I first wondered this while watching the second series of The Fall, a challenging and unapolegetically feminist take on the now-standard serial killer drama. In it, a handsome and fit man by the name of Paul Spector routinely stalks and murders women — in between making appointments as a certified bereavement counselor, going on date nights with his wife, and looking after his two children, ages eight and six. His foe is Detective Superintendent Stella Gibson, an empowered take on Alfred Hitchcock’s blonde archetype from the London Metropolitan police called to Belfast first to participate in a departmental review, and then to oversee the investigation into Spector’s killings. It’s Gibson who links Spector’s murders together, spotting similarities in both victim profile and killing methodology. From then on, the drama unfolds as a story of two very brilliant people slowly discovering more about each other from a great distance. With every murder, Spector reveals more of himself. And at every crime scene, we learn what makes Gibson the ideal investigator to see straight through Spector’s self-righteous, pseudo-intellectual bullshit to the grimy engine of misogyny that drives him deeper down his inevitable spiral.
In other words, it’s a Chinese Room story.
In philosopher John Searle’s Chinese Room argument, intended to refute arguments for strong AI, Searle argues that an appropriate contextual response to stimuli is not evidence of genuine consciousness. This acceptance of consciousness as biologically naturalistic has since been called into question by neuroscientists. We are often unconscious of behaviours, leading biologists to wonder what the point of consciousness is, or even if it’s literally just a side-effect of developing vision.
Now imagine that instead of consciousness, we were debating the existence of empathy.
After all, what’s the point? We already know that psychopaths, who have an atypical lack of empathy, can be extremely successful. They experience pleasure at the suffering of others in ways that are measurable with fMRIs. And it’s not simply a nature/nurture problem: psychopaths have unusual brain structures, and they respond more strongly to rewards than punishment. And no, mirror neurons didn’t build civilization. The problem of empathy is just as thorny and complex as the problem of consciousness. Which begs the question: is empathy a conscious process? How do you know? If you have to think about it, is it real empathy? Or are you just trying to be nice?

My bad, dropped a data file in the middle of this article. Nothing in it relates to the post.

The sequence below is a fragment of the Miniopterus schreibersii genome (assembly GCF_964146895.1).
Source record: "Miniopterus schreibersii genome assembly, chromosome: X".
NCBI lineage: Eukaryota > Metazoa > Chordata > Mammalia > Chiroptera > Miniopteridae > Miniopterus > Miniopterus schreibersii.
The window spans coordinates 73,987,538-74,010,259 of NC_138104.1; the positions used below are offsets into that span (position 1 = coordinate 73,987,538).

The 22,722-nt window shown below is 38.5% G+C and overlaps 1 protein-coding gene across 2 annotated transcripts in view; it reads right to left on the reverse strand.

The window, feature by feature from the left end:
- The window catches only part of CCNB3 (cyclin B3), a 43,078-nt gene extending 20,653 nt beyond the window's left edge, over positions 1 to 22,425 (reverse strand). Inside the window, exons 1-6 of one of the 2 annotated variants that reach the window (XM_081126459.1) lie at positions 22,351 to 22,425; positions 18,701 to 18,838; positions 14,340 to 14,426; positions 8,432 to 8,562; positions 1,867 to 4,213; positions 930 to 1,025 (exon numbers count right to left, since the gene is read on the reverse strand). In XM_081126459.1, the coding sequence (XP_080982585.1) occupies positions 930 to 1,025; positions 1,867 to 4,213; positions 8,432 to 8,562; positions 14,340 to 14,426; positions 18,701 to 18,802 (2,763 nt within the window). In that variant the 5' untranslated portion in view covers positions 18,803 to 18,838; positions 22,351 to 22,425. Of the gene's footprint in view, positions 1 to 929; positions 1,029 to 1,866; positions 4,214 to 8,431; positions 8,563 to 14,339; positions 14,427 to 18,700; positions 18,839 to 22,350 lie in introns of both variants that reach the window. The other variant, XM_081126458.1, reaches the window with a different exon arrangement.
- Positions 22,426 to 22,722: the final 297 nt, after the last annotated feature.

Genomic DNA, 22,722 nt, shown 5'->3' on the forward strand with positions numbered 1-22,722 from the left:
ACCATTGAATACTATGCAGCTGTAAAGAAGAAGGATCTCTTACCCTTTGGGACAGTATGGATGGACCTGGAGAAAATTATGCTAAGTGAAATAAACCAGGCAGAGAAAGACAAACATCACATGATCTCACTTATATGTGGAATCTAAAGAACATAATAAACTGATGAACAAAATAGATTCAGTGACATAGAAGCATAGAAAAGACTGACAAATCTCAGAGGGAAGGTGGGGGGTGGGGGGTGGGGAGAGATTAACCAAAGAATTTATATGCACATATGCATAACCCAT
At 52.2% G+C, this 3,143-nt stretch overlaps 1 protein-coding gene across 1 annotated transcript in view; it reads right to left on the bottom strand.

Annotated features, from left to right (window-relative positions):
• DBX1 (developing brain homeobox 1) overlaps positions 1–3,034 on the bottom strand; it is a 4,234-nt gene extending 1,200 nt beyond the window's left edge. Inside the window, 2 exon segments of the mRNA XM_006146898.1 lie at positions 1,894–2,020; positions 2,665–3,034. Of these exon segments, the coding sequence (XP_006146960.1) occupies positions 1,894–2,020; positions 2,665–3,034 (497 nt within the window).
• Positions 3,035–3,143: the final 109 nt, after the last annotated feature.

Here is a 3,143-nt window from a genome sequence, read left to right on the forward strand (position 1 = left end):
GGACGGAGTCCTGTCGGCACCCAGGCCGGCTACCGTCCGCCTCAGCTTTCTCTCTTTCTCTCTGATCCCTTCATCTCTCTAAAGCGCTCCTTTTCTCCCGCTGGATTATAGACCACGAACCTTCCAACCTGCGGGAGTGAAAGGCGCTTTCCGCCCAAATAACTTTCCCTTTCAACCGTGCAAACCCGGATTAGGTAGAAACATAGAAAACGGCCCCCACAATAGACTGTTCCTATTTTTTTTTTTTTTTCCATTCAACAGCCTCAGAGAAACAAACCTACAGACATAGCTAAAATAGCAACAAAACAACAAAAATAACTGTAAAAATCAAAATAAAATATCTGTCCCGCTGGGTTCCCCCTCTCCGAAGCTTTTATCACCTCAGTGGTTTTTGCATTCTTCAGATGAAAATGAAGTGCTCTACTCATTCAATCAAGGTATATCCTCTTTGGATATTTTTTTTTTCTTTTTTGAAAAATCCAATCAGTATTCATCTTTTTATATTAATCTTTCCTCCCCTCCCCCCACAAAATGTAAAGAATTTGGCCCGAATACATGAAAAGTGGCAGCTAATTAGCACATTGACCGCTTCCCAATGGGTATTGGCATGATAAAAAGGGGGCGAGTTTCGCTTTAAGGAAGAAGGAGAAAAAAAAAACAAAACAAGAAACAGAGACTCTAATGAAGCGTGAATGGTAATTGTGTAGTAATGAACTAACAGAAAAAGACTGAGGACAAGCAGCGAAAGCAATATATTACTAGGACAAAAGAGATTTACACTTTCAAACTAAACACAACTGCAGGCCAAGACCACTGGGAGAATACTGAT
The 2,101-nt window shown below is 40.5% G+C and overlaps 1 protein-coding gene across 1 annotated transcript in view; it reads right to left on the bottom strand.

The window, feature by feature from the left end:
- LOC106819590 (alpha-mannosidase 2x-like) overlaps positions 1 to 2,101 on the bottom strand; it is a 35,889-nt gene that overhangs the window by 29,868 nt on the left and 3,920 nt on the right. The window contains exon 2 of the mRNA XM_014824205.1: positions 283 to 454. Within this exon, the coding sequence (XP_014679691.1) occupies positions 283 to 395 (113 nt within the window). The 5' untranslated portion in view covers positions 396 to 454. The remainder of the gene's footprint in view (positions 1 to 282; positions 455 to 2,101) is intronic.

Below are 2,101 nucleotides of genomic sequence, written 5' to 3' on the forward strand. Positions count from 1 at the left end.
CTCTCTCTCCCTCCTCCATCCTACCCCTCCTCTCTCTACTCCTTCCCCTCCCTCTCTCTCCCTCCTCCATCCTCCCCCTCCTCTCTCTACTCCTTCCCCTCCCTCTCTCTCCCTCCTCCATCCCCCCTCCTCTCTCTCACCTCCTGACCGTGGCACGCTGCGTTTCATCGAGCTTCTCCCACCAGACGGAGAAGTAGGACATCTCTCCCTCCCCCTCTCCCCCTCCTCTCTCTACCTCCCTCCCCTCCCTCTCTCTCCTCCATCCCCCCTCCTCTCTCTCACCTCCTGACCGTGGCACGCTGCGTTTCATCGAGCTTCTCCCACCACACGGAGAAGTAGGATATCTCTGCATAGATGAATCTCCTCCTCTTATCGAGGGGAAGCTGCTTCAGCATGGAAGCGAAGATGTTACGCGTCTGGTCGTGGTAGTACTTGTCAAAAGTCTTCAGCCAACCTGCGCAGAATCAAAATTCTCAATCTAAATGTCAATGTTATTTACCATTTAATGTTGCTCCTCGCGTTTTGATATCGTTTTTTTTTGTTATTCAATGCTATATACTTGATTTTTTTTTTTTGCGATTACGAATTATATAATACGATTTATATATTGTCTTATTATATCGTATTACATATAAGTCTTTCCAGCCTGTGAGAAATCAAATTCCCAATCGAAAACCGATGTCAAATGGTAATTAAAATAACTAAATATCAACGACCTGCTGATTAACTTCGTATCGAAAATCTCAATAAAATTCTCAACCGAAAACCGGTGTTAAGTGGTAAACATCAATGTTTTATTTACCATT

Which brings us to the question of serial killers, and killer robots.
The FBI’s Behavioral Analysis Unit is very clear about the relationship between psychopathy and serial killing:
Serial killers differ in many ways, including their motivations for killing and their behavior at the crime scene. However, attendees did identify certain traits common to some serial murderers, including sensation seeking, a lack of remorse or guilt, impulsivity, the need for control, and predatory behavior. These traits and behaviors are consistent with the psychopathic personality disorder. Attendees felt it was very important for law enforcement and other professionals in the criminal justice system to understand psychopathy and its relationship to serial murder.
Psychopathy is a personality disorder manifested in people who use a mixture of charm, manipulation, intimidation, and occasionally violence to control others, in order to satisfy their own selfish needs.
More anecdotally, people who have interacted with serial killers often talk about being charmed and feeling comfortable with the murderer in their midst. Ann Rule wrote a book on the subject of her friendship with Ted Bundy. Jay Roberts was almost seduced by Randy Steven Kraft, despite never having had any interest in sleeping with men. Robert Lee Yates was a decorated military man, and a father of five with a marriage that lasted over twenty years. Dennis Lynn Rader, who inspired the character of Paul Spector, was a church council president and Cub Scout troop leader, and was married to his wife for thirty-four years.
Serial killers. They’re just like us. Which is exactly what we say want from strong AI. It’s why we continue making robots that look like us, why we keep telling stories like Her and Ex Machina and yes, vN, why we have cute conversations with Siri and Cortana. Despite warnings from the likes of Hawking, Musk, Gates and others that “there are some things man was not meant to know,” (way to prove Mary Wollstonecraft Shelley right, guys), we suffer a species-wide narcissistic delusion that if we simply create in our own image, we will become God.
But in the meantime, what better model for human-seeming performance do we have? Unlike typical humans, psychopaths actually have a process by which they decide how and when to perform empathy. Like con artists (which they also are), they read signals like body language and tone of voice to determine the perfect response. That’s affect detection. That’s theory of mind. It’s a simulation of another’s consciousness. It’s empathy. At least, it’s the performance of empathy. And that’s often good enough.
After all, if a serial murderer can be a bereavement counselor (or a Cub Scout leader, or a UN peacekeeper, or a devoted husband and father), what’s to stop an artificial intelligence from playing a human being? And what’s the point of replicating human intelligence, if we don’t focus on humane intelligence first? It’s not as if human intelligence is so reliably humane, so predictably empathetic.
Or as Stella says: “He’s not a monster. He’s just a man.”